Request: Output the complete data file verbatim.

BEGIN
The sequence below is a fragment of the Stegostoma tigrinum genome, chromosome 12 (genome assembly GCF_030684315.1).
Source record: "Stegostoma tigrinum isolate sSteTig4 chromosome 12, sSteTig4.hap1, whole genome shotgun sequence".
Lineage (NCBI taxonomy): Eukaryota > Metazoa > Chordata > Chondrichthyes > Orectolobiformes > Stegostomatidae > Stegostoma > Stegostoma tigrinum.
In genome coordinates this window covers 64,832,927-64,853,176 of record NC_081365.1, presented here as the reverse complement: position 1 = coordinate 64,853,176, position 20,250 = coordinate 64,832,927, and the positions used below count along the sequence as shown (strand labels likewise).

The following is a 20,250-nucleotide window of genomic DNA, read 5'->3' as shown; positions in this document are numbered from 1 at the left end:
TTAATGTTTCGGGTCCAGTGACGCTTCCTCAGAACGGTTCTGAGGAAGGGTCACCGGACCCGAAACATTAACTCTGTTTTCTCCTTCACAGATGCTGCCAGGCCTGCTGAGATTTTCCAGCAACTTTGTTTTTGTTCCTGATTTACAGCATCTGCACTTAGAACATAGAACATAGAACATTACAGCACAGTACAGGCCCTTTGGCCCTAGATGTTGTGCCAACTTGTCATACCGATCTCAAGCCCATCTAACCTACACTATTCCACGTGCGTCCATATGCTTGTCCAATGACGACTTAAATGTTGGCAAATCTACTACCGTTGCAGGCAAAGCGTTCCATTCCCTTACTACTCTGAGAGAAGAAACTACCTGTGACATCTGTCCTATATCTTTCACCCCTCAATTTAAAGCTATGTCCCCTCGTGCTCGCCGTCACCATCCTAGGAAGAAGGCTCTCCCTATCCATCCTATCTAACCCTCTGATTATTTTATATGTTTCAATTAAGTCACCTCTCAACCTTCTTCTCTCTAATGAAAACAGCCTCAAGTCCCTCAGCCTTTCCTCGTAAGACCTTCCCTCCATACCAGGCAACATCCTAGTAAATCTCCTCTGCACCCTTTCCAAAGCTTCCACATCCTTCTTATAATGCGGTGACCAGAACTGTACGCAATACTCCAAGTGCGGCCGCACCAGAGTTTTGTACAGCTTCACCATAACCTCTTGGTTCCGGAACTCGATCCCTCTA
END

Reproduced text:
The sequence below is a fragment of the Stegostoma tigrinum genome, chromosome 12 (genome assembly GCF_030684315.1).
Source record: "Stegostoma tigrinum isolate sSteTig4 chromosome 12, sSteTig4.hap1, whole genome shotgun sequence".
Lineage (NCBI taxonomy): Eukaryota > Metazoa > Chordata > Chondrichthyes > Orectolobiformes > Stegostomatidae > Stegostoma > Stegostoma tigrinum.
In genome coordinates this window covers 64,832,927-64,853,176 of record NC_081365.1, presented here as the reverse complement: position 1 = coordinate 64,853,176, position 20,250 = coordinate 64,832,927, and the positions used below count along the sequence as shown (strand labels likewise).

The following is a 20,250-nucleotide window of genomic DNA, read 5'->3' as shown; positions in this document are numbered from 1 at the left end:
TTAATGTTTCGGGTCCAGTGACGCTTCCTCAGAACGGTTCTGAGGAAGGGTCACCGGACCCGAAACATTAACTCTGTTTTCTCCTTCACAGATGCTGCCAGGCCTGCTGAGATTTTCCAGCAACTTTGTTTTTGTTCCTGATTTACAGCATCTGCACTTAGAACATAGAACATAGAACATTACAGCACAGTACAGGCCCTTTGGCCCTAGATGTTGTGCCAACTTGTCATACCGATCTCAAGCCCATCTAACCTACACTATTCCACGTGCGTCCATATGCTTGTCCAATGACGACTTAAATGTTGGCAAATCTACTACCGTTGCAGGCAAAGCGTTCCATTCCCTTACTACTCTGAGAGAAGAAACTACCTGTGACATCTGTCCTATATCTTTCACCCCTCAATTTAAAGCTATGTCCCCTCGTGCTCGCCGTCACCATCCTAGGAAGAAGGCTCTCCCTATCCATCCTATCTAACCCTCTGATTATTTTATATGTTTCAATTAAGTCACCTCTCAACCTTCTTCTCTCTAATGAAAACAGCCTCAAGTCCCTCAGCCTTTCCTCGTAAGACCTTCCCTCCATACCAGGCAACATCCTAGTAAATCTCCTCTGCACCCTTTCCAAAGCTTCCACATCCTTCTTATAATGCGGTGACCAGAACTGTACGCAATACTCCAAGTGCGGCCGCACCAGAGTTTTGTACAGCTTCACCATAACCTCTTGGTTCCGGAACTCGATCCCTCTA